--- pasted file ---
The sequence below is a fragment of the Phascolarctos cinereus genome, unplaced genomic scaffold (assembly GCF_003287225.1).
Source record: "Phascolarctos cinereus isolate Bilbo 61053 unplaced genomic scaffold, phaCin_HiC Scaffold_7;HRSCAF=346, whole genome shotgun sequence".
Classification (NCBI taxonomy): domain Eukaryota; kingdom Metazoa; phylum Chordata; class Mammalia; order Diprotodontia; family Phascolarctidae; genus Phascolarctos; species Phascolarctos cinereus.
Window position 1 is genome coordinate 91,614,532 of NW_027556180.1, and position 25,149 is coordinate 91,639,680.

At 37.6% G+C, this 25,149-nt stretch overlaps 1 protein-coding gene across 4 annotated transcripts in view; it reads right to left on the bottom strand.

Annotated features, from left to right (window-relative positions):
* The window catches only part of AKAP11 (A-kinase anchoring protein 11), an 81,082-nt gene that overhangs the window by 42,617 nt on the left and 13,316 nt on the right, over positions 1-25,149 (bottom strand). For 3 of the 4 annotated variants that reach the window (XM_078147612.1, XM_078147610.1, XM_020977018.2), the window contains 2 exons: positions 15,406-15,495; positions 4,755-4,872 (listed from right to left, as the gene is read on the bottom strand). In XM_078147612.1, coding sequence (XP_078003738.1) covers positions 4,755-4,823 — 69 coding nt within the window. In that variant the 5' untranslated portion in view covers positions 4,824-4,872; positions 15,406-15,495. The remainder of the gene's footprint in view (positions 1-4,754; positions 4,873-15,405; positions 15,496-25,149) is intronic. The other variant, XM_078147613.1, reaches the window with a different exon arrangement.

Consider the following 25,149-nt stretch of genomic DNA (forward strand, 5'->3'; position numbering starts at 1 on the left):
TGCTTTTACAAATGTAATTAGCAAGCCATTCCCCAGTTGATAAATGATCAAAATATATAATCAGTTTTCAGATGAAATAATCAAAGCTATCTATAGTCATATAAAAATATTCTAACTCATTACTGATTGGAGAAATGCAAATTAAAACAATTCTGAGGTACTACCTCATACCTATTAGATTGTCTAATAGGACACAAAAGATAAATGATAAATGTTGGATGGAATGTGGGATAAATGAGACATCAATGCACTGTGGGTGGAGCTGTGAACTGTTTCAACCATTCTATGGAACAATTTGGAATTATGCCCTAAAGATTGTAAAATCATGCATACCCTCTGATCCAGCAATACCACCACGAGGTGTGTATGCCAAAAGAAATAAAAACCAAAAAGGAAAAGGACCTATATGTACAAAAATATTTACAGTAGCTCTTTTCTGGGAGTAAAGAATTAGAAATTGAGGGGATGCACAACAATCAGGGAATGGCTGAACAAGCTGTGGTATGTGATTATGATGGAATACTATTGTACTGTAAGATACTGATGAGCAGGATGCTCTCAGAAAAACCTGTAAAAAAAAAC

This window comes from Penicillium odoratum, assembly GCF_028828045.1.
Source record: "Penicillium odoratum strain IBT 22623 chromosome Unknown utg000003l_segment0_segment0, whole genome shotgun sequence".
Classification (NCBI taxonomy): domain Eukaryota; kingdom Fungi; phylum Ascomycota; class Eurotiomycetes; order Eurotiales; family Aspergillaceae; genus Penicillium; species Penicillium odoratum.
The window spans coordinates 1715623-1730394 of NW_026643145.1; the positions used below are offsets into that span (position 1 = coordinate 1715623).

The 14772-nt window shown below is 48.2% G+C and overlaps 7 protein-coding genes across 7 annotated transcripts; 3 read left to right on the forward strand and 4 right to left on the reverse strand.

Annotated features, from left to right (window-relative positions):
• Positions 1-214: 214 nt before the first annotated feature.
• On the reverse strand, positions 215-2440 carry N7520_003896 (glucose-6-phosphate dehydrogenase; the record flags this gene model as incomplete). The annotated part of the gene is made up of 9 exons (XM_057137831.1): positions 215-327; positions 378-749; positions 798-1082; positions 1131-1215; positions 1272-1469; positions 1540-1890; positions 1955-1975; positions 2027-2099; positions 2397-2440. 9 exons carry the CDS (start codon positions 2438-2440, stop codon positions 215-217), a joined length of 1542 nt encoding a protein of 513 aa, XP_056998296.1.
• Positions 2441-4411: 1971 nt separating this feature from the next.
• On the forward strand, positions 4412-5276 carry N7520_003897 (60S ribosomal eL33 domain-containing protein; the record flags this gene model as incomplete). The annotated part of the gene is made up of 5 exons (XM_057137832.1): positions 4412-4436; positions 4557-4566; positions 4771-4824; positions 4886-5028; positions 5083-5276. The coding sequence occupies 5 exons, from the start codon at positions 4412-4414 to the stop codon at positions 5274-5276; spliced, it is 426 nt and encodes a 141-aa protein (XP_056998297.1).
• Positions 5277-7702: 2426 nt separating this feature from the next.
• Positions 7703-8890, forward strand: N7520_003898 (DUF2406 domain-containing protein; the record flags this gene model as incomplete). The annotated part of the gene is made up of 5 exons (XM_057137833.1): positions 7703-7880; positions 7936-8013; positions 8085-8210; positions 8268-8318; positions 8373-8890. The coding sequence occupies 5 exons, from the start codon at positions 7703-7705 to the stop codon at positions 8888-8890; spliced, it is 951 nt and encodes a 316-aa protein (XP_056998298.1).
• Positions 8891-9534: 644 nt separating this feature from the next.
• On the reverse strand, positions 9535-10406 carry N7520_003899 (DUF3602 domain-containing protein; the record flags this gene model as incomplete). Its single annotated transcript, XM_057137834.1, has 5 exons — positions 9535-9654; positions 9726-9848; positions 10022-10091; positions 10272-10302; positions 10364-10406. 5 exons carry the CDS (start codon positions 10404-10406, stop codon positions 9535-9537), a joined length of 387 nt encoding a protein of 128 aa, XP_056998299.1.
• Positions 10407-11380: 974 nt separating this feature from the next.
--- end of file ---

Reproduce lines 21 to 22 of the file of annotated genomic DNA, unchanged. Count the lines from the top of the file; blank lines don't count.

• Positions 7703-8890, forward strand: N7520_003898 (DUF2406 domain-containing protein; the record flags this gene model as incomplete). The annotated part of the gene is made up of 5 exons (XM_057137833.1): positions 7703-7880; positions 7936-8013; positions 8085-8210; positions 8268-8318; positions 8373-8890. The coding sequence occupies 5 exons, from the start codon at positions 7703-7705 to the stop codon at positions 8888-8890; spliced, it is 951 nt and encodes a 316-aa protein (XP_056998298.1).
• Positions 8891-9534: 644 nt separating this feature from the next.